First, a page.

Jesus never said anything about collective bargaining. He never called for the continuation of the Earned Income Tax Credit for low-income workers. He never addressed giving tax breaks to corporations.
So why are all these church folks like me talking about the moral dimensions of the state budget debate?
There's been quite a push from the faith community this year, you may have noticed. Religious folks have had a regular presence in the variety of demonstrations at the Wisconsin State Capitol, including one last Thursday described as the Interfaith Budget Morality Vigil. That demonstration spilled over into the Capitol hallways as the Joint Finance Committee moved toward concluding its work on the budget even as protesters periodically disrupted the proceedings.
In a society where people hold differing religious beliefs or none at all, it's not like a religious argument ought to be used as a trump card in public policy debates. But religious values do motivate people like me to speak up on behalf of the poor.
So let me try to lay out the basis for why folks like me, who come out of the liberal Christian religious segment of society, argue that government policies need to make sure to protect the most vulnerable in society before looking out for the wealthiest or even those who have reasonable financial stability in their lives.
The standard pushback is that when Jesus said people should care for the poor, he was talking about individual acts of charity and not about governmental programs that take everyone's tax dollars whether they want to help the poor or not. That overlooks another theme that runs alongside of charity in the Bible -- it's a call to justice.
When Jesus entered the temple in Jerusalem, he turned over the tables of the money changers who were exploiting the Jewish folks who had to buy items for their sacrifices. This was an act of justice - of standing up for the poor in the face of those who tried to profit off them.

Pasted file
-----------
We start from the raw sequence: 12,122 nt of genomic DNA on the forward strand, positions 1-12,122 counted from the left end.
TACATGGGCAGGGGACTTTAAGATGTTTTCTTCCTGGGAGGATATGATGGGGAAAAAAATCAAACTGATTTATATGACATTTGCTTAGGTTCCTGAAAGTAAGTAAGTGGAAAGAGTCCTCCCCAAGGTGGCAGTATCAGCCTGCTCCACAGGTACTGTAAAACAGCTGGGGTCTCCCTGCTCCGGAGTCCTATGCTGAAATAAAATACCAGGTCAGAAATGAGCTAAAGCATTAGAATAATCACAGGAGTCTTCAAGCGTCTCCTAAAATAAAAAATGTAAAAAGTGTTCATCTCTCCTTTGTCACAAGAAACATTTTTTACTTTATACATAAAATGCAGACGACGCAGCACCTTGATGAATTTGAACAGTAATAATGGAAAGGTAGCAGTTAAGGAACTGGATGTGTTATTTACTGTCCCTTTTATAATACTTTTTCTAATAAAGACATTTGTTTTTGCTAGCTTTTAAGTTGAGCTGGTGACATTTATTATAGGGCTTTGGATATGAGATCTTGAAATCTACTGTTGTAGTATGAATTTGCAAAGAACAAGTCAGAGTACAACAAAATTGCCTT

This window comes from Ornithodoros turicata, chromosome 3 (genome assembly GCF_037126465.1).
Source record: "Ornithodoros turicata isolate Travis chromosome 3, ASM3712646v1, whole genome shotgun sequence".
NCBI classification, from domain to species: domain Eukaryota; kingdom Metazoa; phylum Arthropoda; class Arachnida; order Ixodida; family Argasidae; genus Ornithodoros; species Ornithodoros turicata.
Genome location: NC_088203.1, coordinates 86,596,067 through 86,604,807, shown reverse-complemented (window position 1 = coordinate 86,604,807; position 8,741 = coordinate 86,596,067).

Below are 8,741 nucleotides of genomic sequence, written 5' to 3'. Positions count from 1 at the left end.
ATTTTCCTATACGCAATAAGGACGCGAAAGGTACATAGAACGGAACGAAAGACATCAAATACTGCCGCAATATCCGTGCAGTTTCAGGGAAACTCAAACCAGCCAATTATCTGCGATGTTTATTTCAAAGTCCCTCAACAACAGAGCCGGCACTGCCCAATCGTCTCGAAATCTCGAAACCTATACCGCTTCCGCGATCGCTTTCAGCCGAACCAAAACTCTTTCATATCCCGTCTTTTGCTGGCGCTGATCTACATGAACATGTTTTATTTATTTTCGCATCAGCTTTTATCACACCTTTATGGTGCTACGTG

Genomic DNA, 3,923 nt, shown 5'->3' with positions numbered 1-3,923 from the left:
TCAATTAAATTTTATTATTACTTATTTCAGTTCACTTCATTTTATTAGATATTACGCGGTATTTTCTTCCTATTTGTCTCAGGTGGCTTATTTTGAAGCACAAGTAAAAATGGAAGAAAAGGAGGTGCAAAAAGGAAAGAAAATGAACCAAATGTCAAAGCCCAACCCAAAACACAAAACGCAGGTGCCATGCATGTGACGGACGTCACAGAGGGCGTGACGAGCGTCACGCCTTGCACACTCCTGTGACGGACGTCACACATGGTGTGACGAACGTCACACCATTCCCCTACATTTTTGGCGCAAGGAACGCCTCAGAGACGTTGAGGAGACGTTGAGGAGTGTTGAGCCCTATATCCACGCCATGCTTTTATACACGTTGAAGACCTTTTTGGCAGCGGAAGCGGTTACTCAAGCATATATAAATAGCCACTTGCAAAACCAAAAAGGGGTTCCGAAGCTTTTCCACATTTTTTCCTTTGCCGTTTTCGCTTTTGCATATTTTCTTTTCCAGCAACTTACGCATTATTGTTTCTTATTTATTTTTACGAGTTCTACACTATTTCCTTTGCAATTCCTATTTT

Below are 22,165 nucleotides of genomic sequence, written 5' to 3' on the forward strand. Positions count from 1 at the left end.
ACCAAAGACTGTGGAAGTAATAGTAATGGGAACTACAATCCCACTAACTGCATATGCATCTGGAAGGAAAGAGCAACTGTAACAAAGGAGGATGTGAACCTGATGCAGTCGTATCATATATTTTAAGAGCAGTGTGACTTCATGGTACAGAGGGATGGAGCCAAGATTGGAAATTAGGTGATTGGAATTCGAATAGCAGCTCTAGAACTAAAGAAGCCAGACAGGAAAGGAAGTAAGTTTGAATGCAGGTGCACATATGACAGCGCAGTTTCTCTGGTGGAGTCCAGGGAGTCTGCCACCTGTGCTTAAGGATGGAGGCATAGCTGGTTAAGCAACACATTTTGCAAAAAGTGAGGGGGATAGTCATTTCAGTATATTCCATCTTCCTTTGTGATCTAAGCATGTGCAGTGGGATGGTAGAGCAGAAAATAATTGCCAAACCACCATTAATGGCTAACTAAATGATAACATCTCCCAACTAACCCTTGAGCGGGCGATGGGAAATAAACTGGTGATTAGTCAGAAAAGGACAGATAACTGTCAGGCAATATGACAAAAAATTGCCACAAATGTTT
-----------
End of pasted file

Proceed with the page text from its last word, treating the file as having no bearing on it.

When a Jewish man named Zacchaeus was collecting taxes for the Romans and taking a nice cut for himself, he encountered Jesus and was so moved that he promised to pay back four times all he had defrauded and give half of his wealth to the poor. Another story of justice.
Christians draw heavily on the Hebrew Scriptures in their Bible, and justice was a recurring theme there, as it is in Judaism today. Consider this line from Isaiah, the prophet of old, speaking in God's voice to the leaders of that era: "It is you who have devoured the vineyard; the spoil of the poor is in your houses. What do you mean by crushing my people, by grinding the face of the poor?"
This goes beyond simply donating to a food pantry. It means paying attention to the way society is structured. In Jesus' day, when the Romans occupied the land, the only route to help the poor was to create alternative structures. In our day, when we elect the people who make decisions on things like budgets, people whose faith includes a sense of both charity and justice seek their place in the midst of these debates.
These are the kinds of messages that propel contemporary Christians to call for not just personal charity but for a sense of justice in public policy. They start with a recognition of the inherent dignity of each person that emerges from the Bible, they reflect a sense of interdependence among people that recurs in the Scriptures, they seek a world that reflects the biblical vision of a just society where all have the essentials for living in the dignity that we all share.
That's why there has been so much more action by Christians and people of other faith traditions in the past few months around the proposals of Gov. Scott Walker. Those proposals tilt the balance away from that vision of a just society toward one that caters to the wealthy and enshrines private gain over the common good. It's exactly the kind of thing that provoked the ire of Hebrew prophets and that man from Nazareth named Jesus.
Phil Haslanger is pastor at Memorial United Church of Christ in Fitchburg, Wisconsin, a suburb of Madison. This post originally appeared on The Cap Times.